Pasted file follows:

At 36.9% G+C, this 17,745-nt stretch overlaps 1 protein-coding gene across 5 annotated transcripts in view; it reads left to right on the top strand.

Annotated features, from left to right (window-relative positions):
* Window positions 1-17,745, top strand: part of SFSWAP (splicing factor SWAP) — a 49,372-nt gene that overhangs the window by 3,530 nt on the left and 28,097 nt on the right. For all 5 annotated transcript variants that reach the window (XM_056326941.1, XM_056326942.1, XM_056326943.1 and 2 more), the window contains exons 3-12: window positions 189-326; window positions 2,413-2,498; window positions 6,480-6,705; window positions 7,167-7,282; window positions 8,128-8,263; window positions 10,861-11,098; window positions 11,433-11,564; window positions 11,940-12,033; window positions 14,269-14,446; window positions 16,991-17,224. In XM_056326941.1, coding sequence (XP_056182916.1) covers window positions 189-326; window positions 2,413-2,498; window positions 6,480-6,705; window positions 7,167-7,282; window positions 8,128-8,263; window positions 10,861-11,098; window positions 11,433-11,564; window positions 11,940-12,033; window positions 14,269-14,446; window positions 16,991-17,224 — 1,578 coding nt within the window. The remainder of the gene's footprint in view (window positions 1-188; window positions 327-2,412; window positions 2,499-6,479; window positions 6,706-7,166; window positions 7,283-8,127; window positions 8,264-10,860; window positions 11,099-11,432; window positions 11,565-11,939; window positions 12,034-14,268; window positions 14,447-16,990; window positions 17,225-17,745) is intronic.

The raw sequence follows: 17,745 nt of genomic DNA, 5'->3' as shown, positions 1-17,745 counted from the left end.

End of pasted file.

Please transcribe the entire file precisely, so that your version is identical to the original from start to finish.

At 36.9% G+C, this 17,745-nt stretch overlaps 1 protein-coding gene across 5 annotated transcripts in view; it reads left to right on the top strand.

Annotated features, from left to right (window-relative positions):
* Window positions 1-17,745, top strand: part of SFSWAP (splicing factor SWAP) — a 49,372-nt gene that overhangs the window by 3,530 nt on the left and 28,097 nt on the right. For all 5 annotated transcript variants that reach the window (XM_056326941.1, XM_056326942.1, XM_056326943.1 and 2 more), the window contains exons 3-12: window positions 189-326; window positions 2,413-2,498; window positions 6,480-6,705; window positions 7,167-7,282; window positions 8,128-8,263; window positions 10,861-11,098; window positions 11,433-11,564; window positions 11,940-12,033; window positions 14,269-14,446; window positions 16,991-17,224. In XM_056326941.1, coding sequence (XP_056182916.1) covers window positions 189-326; window positions 2,413-2,498; window positions 6,480-6,705; window positions 7,167-7,282; window positions 8,128-8,263; window positions 10,861-11,098; window positions 11,433-11,564; window positions 11,940-12,033; window positions 14,269-14,446; window positions 16,991-17,224 — 1,578 coding nt within the window. The remainder of the gene's footprint in view (window positions 1-188; window positions 327-2,412; window positions 2,499-6,479; window positions 6,706-7,166; window positions 7,283-8,127; window positions 8,264-10,860; window positions 11,099-11,432; window positions 11,565-11,939; window positions 12,034-14,268; window positions 14,447-16,990; window positions 17,225-17,745) is intronic.

The raw sequence follows: 17,745 nt of genomic DNA, 5'->3' as shown, positions 1-17,745 counted from the left end.